The shift to negative rates carried by a narrow 5-4 vote. Almost immediately, it was clear within the BOJ that the move was a mistake. It crushed long-term interest rates, didn’t weaken the yen as hoped and angered commercial bankers, who felt blindsided by a policy that crimped their profits. In retrospect, the move marked the death knell of “Kuroda-nomics,” as the governor’s plan for reflating the Japanese economy became known. In the most detailed account of these efforts, reported here, BOJ technocrats went to work tip-toeing back Kuroda’s radical program.
Three years on, there is a broad consensus that Japan’s experiment in shock-and-awe monetary policy has failed. An intense debate is under way within the BOJ over why Kuroda’s assumptions about how he could fundamentally change the trajectory of the economy proved wrong and what the bank’s next steps should be. The picture that emerges is of a central bank under pressure and at a moment of reckoning.
Boeing doesn’t have any immediate plans to rename its embattled 737 MAX aircraft despite CFO Greg Smith saying he was open to the idea earlier Monday. In an interview with Bloomberg at the Paris airshow, Smith said, “We’re committed to doing what we need to do to restore it. If that means changing the brand to restore it, then we’ll address that.” After the interview, the company told Reuters it isn’t currently working on a name change at the moment. “Our immediate focus is the safe return of the Max to service and re-earning the trust of airlines and the traveling public. We remain open minded to all input from customers and other stakeholders, but have no plans at this time to change the name of the 737 MAX,” said Boeing spokesman Paul Bergman.
The idea for a name change comes from President Donald Trump, who weighed in on Boeing’s myriad safety and public relations issues in March. “What do I know about branding, maybe nothing (but I did become President!), but if I were Boeing, I would FIX the Boeing 737 MAX, add some additional great features, & REBRAND the plane with a new name,” he tweeted. All 737s are still grounded: All 371 Boeing 737 MAX planes were grounded worldwide in March following two deadly crashes that claimed 346 lives. Investigators are focusing on design flaws in a component of the plane’s automated flight controls called the maneuvering characteristics augmentation system, or MCAS. Boeing said last month that it has completed the software update necessary to address the aircraft’s safety issues, but the Federal Aviation Administration still has to approve the change.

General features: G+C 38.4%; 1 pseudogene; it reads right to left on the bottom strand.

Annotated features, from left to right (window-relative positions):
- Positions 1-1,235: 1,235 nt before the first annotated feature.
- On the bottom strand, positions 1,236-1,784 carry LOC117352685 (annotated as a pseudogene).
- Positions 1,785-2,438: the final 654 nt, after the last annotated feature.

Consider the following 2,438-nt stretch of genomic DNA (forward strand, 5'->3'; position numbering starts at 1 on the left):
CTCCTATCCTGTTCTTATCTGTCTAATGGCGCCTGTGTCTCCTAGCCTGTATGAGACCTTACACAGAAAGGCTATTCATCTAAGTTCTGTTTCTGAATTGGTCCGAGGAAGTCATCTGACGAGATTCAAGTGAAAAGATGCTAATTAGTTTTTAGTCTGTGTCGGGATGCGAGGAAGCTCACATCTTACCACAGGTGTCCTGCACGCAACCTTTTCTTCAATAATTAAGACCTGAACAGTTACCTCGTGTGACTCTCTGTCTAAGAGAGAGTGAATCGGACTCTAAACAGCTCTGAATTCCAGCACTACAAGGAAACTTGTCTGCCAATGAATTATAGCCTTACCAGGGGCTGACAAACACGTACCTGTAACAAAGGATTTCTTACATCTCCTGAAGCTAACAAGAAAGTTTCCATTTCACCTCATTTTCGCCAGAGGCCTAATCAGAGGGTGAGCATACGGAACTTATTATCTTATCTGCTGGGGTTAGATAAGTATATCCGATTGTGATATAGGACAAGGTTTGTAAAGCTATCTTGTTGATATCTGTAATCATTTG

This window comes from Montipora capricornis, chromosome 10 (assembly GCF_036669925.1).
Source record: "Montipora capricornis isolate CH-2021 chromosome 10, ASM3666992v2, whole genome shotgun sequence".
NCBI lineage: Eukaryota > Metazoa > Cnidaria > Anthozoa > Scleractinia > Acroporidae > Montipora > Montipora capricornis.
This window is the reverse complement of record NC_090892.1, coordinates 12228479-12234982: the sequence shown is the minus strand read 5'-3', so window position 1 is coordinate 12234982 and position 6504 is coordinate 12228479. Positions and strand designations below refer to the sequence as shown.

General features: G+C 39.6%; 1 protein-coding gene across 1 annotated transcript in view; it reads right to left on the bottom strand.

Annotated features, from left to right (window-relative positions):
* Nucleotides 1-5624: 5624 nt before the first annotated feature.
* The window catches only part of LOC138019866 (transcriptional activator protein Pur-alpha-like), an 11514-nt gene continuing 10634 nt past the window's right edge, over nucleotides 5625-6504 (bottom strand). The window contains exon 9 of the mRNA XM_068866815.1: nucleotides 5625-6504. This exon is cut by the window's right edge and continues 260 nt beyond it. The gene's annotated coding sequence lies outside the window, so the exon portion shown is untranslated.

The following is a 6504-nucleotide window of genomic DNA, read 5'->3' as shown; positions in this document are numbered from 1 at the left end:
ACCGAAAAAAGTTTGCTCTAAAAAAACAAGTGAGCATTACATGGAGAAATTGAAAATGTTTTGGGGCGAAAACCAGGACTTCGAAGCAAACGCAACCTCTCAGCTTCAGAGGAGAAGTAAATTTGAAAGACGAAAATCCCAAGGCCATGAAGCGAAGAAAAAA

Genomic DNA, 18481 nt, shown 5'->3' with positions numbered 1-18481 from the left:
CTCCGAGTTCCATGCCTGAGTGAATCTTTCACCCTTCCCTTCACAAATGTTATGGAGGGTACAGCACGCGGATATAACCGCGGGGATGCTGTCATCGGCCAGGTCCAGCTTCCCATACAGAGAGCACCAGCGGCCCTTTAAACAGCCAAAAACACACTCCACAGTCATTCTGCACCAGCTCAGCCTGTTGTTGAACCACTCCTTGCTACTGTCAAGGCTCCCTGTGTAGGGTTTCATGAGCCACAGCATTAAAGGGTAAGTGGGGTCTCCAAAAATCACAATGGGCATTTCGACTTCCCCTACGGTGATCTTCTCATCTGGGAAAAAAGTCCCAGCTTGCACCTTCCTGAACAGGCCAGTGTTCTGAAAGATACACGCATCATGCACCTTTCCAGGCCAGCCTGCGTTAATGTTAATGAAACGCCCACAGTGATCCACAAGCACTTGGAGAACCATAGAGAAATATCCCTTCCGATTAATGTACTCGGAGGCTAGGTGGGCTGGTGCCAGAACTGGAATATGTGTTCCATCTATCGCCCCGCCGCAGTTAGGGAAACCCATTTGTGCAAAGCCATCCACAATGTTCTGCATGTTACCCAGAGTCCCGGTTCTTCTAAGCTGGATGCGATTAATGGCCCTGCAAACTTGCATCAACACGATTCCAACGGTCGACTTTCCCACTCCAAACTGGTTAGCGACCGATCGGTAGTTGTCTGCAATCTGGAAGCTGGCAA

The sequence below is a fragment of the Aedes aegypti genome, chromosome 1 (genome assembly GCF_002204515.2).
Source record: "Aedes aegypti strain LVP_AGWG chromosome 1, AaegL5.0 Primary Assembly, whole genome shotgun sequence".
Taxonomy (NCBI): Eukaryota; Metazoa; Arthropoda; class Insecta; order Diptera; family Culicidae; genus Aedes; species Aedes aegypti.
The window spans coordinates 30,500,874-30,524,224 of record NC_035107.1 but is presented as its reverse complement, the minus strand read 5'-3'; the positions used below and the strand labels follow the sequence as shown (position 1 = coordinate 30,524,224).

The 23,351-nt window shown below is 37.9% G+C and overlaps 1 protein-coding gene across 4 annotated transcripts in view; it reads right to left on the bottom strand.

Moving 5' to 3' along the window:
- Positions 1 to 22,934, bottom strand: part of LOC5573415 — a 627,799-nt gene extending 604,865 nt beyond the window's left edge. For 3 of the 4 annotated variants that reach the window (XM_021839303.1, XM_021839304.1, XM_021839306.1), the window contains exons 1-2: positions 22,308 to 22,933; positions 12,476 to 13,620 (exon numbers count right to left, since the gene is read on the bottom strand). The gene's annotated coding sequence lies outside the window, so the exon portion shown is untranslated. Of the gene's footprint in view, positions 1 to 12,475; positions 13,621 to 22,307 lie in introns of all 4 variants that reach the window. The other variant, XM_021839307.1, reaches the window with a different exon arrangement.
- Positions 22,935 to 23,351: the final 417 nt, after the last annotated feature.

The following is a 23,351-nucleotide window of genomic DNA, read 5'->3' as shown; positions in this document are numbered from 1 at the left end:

Investors in Australian mortgage bonds are demanding higher premiums to buy the riskiest tranches of new debt, as a slowing economy stokes concerns a property downturn could get worse and increase home loan defaults. High-yield investors are receiving up to 40 basis points more than they were last year to buy the lower-rated and unrated portions, according to an analysis of recent deals by large lenders including AMP, National Australia Bank and Members Equity Bank. That marks an important shift from a near decade-long run of relatively stable spreads for the lower-rated residential mortgage backed securities (RMBS), as the previously red-hot property prices have turned sharply lower, particularly in the major Sydney and Melbourne markets.